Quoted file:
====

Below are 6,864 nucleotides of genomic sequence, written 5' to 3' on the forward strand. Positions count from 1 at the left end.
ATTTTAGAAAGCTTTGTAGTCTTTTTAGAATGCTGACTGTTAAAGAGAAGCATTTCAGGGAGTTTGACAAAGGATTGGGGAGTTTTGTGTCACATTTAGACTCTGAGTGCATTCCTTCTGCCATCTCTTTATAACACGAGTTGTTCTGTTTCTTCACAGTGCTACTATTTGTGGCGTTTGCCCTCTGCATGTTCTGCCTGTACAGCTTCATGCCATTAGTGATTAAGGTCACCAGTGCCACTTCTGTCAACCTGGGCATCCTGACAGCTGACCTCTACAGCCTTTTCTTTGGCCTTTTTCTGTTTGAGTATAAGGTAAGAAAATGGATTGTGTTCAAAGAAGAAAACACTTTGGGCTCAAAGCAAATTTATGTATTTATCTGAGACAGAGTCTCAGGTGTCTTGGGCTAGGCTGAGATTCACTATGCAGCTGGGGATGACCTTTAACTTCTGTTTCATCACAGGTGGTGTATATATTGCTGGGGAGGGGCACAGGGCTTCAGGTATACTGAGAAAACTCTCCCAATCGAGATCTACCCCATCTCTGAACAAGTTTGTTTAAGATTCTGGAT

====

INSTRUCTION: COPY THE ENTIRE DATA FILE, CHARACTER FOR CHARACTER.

Below are 6,864 nucleotides of genomic sequence, written 5' to 3' on the forward strand. Positions count from 1 at the left end.
ATTTTAGAAAGCTTTGTAGTCTTTTTAGAATGCTGACTGTTAAAGAGAAGCATTTCAGGGAGTTTGACAAAGGATTGGGGAGTTTTGTGTCACATTTAGACTCTGAGTGCATTCCTTCTGCCATCTCTTTATAACACGAGTTGTTCTGTTTCTTCACAGTGCTACTATTTGTGGCGTTTGCCCTCTGCATGTTCTGCCTGTACAGCTTCATGCCATTAGTGATTAAGGTCACCAGTGCCACTTCTGTCAACCTGGGCATCCTGACAGCTGACCTCTACAGCCTTTTCTTTGGCCTTTTTCTGTTTGAGTATAAGGTAAGAAAATGGATTGTGTTCAAAGAAGAAAACACTTTGGGCTCAAAGCAAATTTATGTATTTATCTGAGACAGAGTCTCAGGTGTCTTGGGCTAGGCTGAGATTCACTATGCAGCTGGGGATGACCTTTAACTTCTGTTTCATCACAGGTGGTGTATATATTGCTGGGGAGGGGCACAGGGCTTCAGGTATACTGAGAAAACTCTCCCAATCGAGATCTACCCCATCTCTGAACAAGTTTGTTTAAGATTCTGGAT